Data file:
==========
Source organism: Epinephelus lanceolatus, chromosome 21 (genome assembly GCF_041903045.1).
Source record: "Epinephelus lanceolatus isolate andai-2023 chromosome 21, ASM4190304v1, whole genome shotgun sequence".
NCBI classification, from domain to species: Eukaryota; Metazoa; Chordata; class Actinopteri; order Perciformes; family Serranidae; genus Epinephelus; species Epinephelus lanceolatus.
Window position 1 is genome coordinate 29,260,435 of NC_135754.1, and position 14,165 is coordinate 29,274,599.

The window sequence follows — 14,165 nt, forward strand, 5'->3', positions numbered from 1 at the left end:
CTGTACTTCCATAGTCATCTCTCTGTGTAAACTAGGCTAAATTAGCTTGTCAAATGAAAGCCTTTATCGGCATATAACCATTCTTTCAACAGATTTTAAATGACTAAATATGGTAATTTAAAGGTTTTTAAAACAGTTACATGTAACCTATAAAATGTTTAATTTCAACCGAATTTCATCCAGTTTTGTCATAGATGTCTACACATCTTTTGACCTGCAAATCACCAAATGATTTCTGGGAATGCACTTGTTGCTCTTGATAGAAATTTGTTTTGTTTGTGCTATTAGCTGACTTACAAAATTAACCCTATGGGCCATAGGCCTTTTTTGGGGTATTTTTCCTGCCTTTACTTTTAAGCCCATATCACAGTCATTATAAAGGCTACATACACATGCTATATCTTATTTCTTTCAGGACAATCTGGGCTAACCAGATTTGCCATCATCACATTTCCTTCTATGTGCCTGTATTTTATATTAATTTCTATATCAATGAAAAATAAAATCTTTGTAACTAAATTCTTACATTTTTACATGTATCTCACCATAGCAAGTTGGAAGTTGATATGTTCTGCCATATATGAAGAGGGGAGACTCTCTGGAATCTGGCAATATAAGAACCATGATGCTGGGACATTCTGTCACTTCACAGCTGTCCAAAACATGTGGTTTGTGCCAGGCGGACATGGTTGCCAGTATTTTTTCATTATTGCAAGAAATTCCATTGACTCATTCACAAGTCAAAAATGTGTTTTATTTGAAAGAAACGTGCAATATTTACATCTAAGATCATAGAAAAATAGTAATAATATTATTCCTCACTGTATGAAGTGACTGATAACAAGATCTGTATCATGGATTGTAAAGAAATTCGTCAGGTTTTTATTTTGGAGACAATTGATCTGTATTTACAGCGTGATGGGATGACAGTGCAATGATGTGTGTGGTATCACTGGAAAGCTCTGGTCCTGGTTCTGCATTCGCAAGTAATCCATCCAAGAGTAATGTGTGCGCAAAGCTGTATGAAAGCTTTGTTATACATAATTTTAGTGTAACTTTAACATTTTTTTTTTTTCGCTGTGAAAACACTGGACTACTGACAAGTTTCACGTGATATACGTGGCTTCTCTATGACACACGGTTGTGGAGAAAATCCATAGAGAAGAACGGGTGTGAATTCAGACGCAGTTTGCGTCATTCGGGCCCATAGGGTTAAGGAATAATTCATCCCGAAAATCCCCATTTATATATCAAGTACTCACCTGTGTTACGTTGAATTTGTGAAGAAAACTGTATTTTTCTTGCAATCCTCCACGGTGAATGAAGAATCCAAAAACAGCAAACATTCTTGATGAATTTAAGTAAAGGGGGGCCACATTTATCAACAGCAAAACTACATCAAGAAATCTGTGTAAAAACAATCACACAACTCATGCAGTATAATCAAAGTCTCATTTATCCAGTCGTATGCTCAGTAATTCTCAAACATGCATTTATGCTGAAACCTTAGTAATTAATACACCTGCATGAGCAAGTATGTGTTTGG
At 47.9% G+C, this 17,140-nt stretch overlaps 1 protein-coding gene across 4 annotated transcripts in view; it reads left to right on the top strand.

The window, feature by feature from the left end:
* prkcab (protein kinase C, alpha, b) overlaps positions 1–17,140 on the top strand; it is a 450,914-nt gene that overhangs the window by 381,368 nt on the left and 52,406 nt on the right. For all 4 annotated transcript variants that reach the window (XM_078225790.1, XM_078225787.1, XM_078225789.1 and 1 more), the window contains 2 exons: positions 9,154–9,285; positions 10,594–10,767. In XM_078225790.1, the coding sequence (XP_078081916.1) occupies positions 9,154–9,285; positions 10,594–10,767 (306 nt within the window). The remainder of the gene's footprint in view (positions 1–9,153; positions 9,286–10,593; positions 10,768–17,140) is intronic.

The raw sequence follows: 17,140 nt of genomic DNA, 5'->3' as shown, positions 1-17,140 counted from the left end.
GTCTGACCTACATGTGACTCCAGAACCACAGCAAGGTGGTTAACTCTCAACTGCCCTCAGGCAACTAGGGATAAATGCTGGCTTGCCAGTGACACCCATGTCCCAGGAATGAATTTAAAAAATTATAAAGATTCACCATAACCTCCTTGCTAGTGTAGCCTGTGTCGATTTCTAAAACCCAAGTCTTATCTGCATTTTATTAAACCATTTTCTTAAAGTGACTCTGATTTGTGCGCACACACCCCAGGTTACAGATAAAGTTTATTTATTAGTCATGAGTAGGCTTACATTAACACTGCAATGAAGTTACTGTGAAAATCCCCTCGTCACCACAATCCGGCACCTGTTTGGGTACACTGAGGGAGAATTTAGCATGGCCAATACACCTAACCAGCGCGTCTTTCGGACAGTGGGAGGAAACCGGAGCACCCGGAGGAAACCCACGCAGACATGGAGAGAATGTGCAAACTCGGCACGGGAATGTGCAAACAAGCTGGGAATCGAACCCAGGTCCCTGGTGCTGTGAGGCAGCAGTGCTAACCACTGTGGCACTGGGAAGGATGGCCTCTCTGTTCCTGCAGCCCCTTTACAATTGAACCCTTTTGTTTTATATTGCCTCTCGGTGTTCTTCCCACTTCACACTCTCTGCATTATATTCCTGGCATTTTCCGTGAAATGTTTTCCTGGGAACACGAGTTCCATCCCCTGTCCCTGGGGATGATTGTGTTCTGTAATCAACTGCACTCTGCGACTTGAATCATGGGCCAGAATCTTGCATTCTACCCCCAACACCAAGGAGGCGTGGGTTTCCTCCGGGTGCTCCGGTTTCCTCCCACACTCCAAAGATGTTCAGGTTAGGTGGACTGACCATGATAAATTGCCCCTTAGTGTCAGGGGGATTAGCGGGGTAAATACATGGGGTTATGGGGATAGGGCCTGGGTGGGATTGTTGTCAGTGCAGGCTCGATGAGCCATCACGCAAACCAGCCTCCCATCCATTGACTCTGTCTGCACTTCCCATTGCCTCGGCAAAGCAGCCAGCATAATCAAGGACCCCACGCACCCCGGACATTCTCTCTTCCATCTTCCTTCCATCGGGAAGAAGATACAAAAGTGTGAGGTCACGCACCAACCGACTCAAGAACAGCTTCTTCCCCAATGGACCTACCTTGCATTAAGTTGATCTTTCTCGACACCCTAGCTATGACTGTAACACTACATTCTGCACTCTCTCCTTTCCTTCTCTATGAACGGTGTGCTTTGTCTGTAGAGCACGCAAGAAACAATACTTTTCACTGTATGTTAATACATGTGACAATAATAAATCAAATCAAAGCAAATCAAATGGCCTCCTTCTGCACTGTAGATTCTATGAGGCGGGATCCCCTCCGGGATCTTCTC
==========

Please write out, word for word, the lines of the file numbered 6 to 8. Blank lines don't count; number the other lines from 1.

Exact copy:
CTGTACTTCCATAGTCATCTCTCTGTGTAAACTAGGCTAAATTAGCTTGTCAAATGAAAGCCTTTATCGGCATATAACCATTCTTTCAACAGATTTTAAATGACTAAATATGGTAATTTAAAGGTTTTTAAAACAGTTACATGTAACCTATAAAATGTTTAATTTCAACCGAATTTCATCCAGTTTTGTCATAGATGTCTACACATCTTTTGACCTGCAAATCACCAAATGATTTCTGGGAATGCACTTGTTGCTCTTGATAGAAATTTGTTTTGTTTGTGCTATTAGCTGACTTACAAAATTAACCCTATGGGCCATAGGCCTTTTTTGGGGTATTTTTCCTGCCTTTACTTTTAAGCCCATATCACAGTCATTATAAAGGCTACATACACATGCTATATCTTATTTCTTTCAGGACAATCTGGGCTAACCAGATTTGCCATCATCACATTTCCTTCTATGTGCCTGTATTTTATATTAATTTCTATATCAATGAAAAATAAAATCTTTGTAACTAAATTCTTACATTTTTACATGTATCTCACCATAGCAAGTTGGAAGTTGATATGTTCTGCCATATATGAAGAGGGGAGACTCTCTGGAATCTGGCAATATAAGAACCATGATGCTGGGACATTCTGTCACTTCACAGCTGTCCAAAACATGTGGTTTGTGCCAGGCGGACATGGTTGCCAGTATTTTTTCATTATTGCAAGAAATTCCATTGACTCATTCACAAGTCAAAAATGTGTTTTATTTGAAAGAAACGTGCAATATTTACATCTAAGATCATAGAAAAATAGTAATAATATTATTCCTCACTGTATGAAGTGACTGATAACAAGATCTGTATCATGGATTGTAAAGAAATTCGTCAGGTTTTTATTTTGGAGACAATTGATCTGTATTTACAGCGTGATGGGATGACAGTGCAATGATGTGTGTGGTATCACTGGAAAGCTCTGGTCCTGGTTCTGCATTCGCAAGTAATCCATCCAAGAGTAATGTGTGCGCAAAGCTGTATGAAAGCTTTGTTATACATAATTTTAGTGTAACTTTAACATTTTTTTTTTTTCGCTGTGAAAACACTGGACTACTGACAAGTTTCACGTGATATACGTGGCTTCTCTATGACACACGGTTGTGGAGAAAATCCATAGAGAAGAACGGGTGTGAATTCAGACGCAGTTTGCGTCATTCGGGCCCATAGGGTTAAGGAATAATTCATCCCGAAAATCCCCATTTATATATCAAGTACTCACCTGTGTTACGTTGAATTTGTGAAGAAAACTGTATTTTTCTTGCAATCCTCCACGGTGAATGAAGAATCCAAAAACAGCAAACATTCTTGATGAATTTAAGTAAAGGGGGGCCACATTTATCAACAGCAAAACTACATCAAGAAATCTGTGTAAAAACAATCACACAACTCATGCAGTATAATCAAAGTCTCATTTATCCAGTCGTATGCTCAGTAATTCTCAAACATGCATTTATGCTGAAACCTTAGTAATTAATACACCTGCATGAGCAAGTATGTGTTTGG
At 47.9% G+C, this 17,140-nt stretch overlaps 1 protein-coding gene across 4 annotated transcripts in view; it reads left to right on the top strand.

The window, feature by feature from the left end: